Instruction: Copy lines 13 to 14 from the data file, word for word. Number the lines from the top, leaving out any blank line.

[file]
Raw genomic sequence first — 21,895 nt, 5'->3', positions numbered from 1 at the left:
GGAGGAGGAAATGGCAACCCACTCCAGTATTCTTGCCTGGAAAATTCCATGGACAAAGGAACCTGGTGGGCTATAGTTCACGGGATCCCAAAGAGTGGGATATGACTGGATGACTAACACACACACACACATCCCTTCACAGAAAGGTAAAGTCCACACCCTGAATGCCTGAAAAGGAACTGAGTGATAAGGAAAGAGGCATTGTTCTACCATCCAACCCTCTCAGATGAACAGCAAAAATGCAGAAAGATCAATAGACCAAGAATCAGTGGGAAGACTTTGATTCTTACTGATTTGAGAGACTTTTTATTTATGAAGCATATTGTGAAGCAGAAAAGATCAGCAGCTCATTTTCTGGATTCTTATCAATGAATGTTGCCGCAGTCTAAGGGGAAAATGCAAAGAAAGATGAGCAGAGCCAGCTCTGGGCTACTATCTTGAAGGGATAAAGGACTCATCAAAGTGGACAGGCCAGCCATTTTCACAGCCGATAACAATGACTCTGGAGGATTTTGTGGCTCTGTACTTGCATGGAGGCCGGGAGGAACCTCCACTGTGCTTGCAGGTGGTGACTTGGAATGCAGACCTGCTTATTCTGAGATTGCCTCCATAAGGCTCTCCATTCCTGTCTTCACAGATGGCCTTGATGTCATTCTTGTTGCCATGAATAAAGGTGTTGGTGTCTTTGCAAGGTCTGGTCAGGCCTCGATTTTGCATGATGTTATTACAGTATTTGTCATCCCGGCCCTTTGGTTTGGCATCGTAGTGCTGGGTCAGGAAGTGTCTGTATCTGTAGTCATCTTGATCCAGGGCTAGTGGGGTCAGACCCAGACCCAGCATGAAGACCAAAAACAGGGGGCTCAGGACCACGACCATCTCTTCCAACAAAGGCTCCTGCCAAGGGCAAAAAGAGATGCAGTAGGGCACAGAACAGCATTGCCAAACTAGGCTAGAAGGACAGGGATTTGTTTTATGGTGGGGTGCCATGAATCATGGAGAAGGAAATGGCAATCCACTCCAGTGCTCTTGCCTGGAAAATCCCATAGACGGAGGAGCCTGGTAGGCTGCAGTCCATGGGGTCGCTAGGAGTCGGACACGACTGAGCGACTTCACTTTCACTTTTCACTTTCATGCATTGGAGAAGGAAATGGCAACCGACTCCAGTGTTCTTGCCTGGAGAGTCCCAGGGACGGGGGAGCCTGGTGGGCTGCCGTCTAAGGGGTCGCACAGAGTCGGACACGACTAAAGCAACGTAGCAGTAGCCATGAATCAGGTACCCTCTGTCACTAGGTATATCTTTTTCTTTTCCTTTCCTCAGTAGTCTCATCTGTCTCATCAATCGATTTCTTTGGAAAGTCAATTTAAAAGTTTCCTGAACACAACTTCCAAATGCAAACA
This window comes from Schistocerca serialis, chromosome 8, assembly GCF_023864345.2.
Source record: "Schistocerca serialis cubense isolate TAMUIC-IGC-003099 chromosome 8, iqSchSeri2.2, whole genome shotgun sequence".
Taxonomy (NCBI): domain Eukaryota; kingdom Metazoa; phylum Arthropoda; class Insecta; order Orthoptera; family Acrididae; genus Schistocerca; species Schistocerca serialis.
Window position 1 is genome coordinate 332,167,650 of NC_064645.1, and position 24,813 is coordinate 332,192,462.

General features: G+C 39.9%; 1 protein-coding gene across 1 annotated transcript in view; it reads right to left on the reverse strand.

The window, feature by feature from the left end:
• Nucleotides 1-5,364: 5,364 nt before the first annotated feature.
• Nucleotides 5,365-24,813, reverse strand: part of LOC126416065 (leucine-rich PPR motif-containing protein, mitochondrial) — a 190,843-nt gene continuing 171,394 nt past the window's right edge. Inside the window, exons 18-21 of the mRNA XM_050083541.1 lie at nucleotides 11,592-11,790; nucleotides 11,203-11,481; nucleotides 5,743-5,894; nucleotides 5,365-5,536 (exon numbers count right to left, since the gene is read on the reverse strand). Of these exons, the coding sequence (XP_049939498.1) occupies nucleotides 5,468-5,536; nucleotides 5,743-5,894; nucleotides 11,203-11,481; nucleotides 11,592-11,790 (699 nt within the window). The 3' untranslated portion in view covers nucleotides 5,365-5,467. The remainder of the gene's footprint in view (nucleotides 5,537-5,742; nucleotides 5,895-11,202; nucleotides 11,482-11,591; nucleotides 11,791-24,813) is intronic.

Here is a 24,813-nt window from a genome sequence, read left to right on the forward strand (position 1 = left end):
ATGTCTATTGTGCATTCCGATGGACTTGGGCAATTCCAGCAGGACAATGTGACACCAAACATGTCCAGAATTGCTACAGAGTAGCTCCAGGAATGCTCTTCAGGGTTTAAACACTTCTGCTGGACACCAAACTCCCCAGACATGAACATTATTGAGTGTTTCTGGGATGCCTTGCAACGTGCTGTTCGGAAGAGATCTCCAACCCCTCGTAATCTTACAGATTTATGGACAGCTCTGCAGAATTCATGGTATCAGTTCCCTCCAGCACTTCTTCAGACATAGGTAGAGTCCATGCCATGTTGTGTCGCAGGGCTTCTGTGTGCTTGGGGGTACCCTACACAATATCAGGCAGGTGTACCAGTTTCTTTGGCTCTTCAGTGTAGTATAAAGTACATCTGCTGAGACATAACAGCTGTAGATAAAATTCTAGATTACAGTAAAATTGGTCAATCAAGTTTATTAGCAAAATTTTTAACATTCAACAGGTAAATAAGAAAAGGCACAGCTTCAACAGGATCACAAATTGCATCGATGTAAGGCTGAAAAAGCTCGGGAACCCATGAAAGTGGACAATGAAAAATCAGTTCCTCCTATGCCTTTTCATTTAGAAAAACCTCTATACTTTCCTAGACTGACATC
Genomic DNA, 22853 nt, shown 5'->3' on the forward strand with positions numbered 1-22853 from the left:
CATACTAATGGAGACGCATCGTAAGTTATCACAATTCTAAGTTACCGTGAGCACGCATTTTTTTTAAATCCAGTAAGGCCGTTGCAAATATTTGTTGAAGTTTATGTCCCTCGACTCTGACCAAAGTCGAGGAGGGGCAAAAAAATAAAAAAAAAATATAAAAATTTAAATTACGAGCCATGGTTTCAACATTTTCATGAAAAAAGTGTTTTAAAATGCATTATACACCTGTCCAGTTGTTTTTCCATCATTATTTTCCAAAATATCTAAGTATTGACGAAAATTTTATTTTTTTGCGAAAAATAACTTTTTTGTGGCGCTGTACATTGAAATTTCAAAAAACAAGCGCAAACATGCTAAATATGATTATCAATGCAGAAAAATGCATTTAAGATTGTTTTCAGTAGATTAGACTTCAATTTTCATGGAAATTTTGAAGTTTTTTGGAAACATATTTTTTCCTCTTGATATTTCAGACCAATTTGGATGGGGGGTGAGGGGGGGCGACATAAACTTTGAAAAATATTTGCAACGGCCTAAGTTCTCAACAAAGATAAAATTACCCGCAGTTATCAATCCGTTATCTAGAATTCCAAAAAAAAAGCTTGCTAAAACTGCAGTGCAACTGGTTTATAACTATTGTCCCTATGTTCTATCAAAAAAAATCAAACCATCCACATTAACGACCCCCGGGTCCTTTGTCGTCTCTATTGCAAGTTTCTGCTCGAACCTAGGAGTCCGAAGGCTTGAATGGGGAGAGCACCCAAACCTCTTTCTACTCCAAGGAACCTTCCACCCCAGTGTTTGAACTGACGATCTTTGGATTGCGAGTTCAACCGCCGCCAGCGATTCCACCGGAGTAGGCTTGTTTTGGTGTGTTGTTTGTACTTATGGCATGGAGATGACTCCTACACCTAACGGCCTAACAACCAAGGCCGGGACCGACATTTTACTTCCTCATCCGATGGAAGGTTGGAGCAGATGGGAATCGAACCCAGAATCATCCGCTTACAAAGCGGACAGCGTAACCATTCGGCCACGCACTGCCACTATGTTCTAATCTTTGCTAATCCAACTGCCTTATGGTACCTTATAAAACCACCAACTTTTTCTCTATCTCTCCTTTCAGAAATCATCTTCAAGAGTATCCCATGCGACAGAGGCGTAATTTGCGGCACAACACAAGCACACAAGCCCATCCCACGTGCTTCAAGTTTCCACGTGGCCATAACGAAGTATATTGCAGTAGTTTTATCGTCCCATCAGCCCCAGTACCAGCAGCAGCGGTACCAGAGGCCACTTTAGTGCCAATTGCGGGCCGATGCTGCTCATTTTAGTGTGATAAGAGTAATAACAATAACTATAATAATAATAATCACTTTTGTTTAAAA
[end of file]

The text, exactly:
Genomic DNA, 22853 nt, shown 5'->3' on the forward strand with positions numbered 1-22853 from the left:
CATACTAATGGAGACGCATCGTAAGTTATCACAATTCTAAGTTACCGTGAGCACGCATTTTTTTTAAATCCAGTAAGGCCGTTGCAAATATTTGTTGAAGTTTATGTCCCTCGACTCTGACCAAAGTCGAGGAGGGGCAAAAAAATAAAAAAAAAATATAAAAATTTAAATTACGAGCCATGGTTTCAACATTTTCATGAAAAAAGTGTTTTAAAATGCATTATACACCTGTCCAGTTGTTTTTCCATCATTATTTTCCAAAATATCTAAGTATTGACGAAAATTTTATTTTTTTGCGAAAAATAACTTTTTTGTGGCGCTGTACATTGAAATTTCAAAAAACAAGCGCAAACATGCTAAATATGATTATCAATGCAGAAAAATGCATTTAAGATTGTTTTCAGTAGATTAGACTTCAATTTTCATGGAAATTTTGAAGTTTTTTGGAAACATATTTTTTCCTCTTGATATTTCAGACCAATTTGGATGGGGGGTGAGGGGGGGCGACATAAACTTTGAAAAATATTTGCAACGGCCTAAGTTCTCAACAAAGATAAAATTACCCGCAGTTATCAATCCGTTATCTAGAATTCCAAAAAAAAAGCTTGCTAAAACTGCAGTGCAACTGGTTTATAACTATTGTCCCTATGTTCTATCAAAAAAAATCAAACCATCCACATTAACGACCCCCGGGTCCTTTGTCGTCTCTATTGCAAGTTTCTGCTCGAACCTAGGAGTCCGAAGGCTTGAATGGGGAGAGCACCCAAACCTCTTTCTACTCCAAGGAACCTTCCACCCCAGTGTTTGAACTGACGATCTTTGGATTGCGAGTTCAACCGCCGCCAGCGATTCCACCGGAGTAGGCTTGTTTTGGTGTGTTGTTTGTACTTATGGCATGGAGATGACTCCTACACCTAACGGCCTAACAACCAAGGCCGGGACCGACATTTTACTTCCTCATCCGATGGAAGGTTGGAGCAGATGGGAATCGAACCCAGAATCATCCGCTTACAAAGCGGACAGCGTAACCATTCGGCCACGCACTGCCACTATGTTCTAATCTTTGCTAATCCAACTGCCTTATGGTACCTTATAAAACCACCAACTTTTTCTCTATCTCTCCTTTCAGAAATCATCTTCAAGAGTATCCCATGCGACAGAGGCGTAATTTGCGGCACAACACAAGCACACAAGCCCATCCCACGTGCTTCAAGTTTCCACGTGGCCATAACGAAGTATATTGCAGTAGTTTTATCGTCCCATCAGCCCCAGTACCAGCAGCAGCGGTACCAGAGGCCACTTTAGTGCCAATTGCGGGCCGATGCTGCTCATTTTAGTGTGATAAGAGTAATAACAATAACTATAATAATAATAATCACTTTTGTTTAAAA